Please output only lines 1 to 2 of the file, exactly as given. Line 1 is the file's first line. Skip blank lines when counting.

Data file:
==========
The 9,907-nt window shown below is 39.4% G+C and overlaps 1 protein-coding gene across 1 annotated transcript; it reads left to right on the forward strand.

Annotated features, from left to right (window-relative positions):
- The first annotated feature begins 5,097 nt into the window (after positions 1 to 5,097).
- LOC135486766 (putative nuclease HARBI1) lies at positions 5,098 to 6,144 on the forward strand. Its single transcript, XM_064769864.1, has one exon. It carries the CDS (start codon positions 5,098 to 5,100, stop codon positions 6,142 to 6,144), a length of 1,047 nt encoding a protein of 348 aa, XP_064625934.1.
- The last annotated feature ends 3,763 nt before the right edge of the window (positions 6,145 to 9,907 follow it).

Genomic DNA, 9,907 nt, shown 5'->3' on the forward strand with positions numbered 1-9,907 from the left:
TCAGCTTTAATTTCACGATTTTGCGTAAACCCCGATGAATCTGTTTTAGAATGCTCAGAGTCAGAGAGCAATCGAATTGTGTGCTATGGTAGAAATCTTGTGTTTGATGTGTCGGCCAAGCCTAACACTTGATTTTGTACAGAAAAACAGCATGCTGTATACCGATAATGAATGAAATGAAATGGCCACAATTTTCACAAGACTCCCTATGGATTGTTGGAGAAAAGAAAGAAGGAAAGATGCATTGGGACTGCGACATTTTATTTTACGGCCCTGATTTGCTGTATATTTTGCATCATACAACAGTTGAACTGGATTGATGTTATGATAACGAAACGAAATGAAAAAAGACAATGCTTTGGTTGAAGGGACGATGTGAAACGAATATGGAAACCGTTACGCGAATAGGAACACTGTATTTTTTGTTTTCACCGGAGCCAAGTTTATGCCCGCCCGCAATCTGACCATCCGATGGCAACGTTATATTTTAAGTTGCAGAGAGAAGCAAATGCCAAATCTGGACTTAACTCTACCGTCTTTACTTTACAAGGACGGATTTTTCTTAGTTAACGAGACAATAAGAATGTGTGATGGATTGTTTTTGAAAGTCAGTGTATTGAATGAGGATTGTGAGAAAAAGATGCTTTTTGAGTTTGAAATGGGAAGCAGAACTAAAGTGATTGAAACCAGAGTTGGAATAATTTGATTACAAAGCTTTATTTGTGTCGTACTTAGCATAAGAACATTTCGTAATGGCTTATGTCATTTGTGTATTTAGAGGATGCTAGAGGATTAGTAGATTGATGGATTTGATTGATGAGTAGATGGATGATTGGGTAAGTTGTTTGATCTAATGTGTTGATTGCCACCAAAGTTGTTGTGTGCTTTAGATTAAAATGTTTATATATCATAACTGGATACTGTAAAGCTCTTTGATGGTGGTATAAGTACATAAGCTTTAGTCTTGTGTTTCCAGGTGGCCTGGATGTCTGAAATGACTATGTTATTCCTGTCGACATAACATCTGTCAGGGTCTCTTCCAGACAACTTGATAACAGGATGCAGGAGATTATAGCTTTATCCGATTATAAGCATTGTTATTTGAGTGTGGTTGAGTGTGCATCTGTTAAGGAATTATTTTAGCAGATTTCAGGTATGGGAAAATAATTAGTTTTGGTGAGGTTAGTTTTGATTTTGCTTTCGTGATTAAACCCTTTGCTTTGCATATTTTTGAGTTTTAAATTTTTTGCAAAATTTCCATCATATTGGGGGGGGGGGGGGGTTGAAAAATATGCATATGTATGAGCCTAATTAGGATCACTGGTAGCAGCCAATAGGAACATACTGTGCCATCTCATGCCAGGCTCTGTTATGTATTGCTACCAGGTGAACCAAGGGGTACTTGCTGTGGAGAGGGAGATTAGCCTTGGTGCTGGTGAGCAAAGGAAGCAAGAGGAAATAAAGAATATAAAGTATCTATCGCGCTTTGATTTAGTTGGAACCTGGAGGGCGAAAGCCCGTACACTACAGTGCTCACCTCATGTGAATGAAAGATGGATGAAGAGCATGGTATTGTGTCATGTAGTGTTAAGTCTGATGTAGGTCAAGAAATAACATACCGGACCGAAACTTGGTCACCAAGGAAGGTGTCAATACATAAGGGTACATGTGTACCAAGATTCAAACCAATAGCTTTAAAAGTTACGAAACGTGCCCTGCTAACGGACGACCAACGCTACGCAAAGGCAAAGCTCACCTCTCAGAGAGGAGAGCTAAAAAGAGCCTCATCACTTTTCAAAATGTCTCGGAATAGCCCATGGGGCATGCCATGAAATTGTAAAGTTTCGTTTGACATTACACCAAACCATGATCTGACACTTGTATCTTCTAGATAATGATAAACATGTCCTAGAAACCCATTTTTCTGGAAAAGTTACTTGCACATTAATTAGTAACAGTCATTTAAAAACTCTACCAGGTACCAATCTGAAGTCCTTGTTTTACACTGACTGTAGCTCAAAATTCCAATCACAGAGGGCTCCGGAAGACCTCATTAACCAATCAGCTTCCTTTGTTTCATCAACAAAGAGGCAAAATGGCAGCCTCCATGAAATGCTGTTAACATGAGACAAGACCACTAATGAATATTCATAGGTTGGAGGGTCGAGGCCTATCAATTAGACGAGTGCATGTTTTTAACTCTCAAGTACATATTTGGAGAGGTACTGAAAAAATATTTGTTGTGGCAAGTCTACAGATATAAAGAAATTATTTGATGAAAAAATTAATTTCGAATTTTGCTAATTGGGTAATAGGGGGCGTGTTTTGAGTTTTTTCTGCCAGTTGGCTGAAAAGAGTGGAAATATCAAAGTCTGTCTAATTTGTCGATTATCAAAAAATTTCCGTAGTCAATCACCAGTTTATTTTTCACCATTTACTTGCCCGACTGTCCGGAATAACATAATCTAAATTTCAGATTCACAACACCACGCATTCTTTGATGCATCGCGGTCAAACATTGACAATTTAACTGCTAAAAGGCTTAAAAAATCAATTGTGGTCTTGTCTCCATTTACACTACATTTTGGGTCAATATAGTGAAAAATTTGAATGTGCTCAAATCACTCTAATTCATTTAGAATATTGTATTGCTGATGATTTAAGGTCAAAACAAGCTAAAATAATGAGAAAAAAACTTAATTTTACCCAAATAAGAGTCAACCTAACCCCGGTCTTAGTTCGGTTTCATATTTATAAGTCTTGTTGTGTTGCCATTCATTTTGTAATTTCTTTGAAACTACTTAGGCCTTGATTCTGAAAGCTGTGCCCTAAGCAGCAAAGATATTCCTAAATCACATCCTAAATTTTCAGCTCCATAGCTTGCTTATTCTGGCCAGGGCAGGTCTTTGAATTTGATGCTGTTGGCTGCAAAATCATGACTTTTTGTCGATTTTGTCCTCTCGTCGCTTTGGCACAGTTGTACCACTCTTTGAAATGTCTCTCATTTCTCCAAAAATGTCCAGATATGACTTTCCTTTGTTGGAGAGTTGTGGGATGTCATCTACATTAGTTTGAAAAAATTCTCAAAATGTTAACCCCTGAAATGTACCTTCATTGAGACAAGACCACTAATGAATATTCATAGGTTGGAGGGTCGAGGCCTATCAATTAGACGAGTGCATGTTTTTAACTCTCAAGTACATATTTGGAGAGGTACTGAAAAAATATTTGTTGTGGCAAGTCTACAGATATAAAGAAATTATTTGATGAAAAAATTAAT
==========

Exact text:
The 9,907-nt window shown below is 39.4% G+C and overlaps 1 protein-coding gene across 1 annotated transcript; it reads left to right on the forward strand.

Annotated features, from left to right (window-relative positions):